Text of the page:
Don’t Think Twice, It’s Alright

Top: (Left) Philip Guston. Native’s Return, 1957. The Phillips Collection. (Right) Philip Guston. Residue, 1971. Oil on paper. Private Collection. © Estate of Philip Guston; image courtesy McKee Gallery, New York, NY. Bottom: (Left) Bob Dylan, released 1962, Columbia Records. (Right) The Basement Tapes, recorded 1967, released 1975, Columbia Records.

I was excited to learn that Philip Guston, the current subject of the Phillips’s exhibition Philip Guston, Roma, was living in Woodstock, New York in 1967, when he made the infamous and important shift in his work from abstract to figural painting. The subject of the Roma exhibition is the art he created during a yearlong Italian sojourn after the debut of his new figural style had been vehemently criticized by much of the New York art world. Guston was described as a “Mandarin Pretending to be a Stumblebum” by one art critic for his rejection of abstract expressionism in favor of a figural art that he believed told stories, but in what many critics at the time thought was an exceptionally crude and even ugly manner.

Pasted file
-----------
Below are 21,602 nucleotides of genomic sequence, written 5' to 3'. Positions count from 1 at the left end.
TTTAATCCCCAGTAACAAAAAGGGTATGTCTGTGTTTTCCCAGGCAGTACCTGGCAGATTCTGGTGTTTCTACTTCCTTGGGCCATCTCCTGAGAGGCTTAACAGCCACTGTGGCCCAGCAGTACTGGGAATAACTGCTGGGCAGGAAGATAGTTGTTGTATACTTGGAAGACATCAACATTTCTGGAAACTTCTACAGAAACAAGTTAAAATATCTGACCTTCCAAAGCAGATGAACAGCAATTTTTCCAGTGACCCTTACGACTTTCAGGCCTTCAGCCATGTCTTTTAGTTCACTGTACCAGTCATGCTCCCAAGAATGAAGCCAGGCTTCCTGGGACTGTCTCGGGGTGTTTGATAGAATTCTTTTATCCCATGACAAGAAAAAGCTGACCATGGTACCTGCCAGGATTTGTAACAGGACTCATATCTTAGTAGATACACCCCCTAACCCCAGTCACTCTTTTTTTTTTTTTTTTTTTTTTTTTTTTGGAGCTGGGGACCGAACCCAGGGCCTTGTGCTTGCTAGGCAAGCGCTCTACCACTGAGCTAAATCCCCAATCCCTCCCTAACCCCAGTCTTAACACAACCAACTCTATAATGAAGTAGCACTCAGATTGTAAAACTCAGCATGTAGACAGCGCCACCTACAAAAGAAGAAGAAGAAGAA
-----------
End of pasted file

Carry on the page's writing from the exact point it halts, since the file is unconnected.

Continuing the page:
It brought to mind another artist working in the 1960s whose body of work was detested by his most ardent fans after a change in style. Continue reading “Don’t Think Twice, It’s Alright” »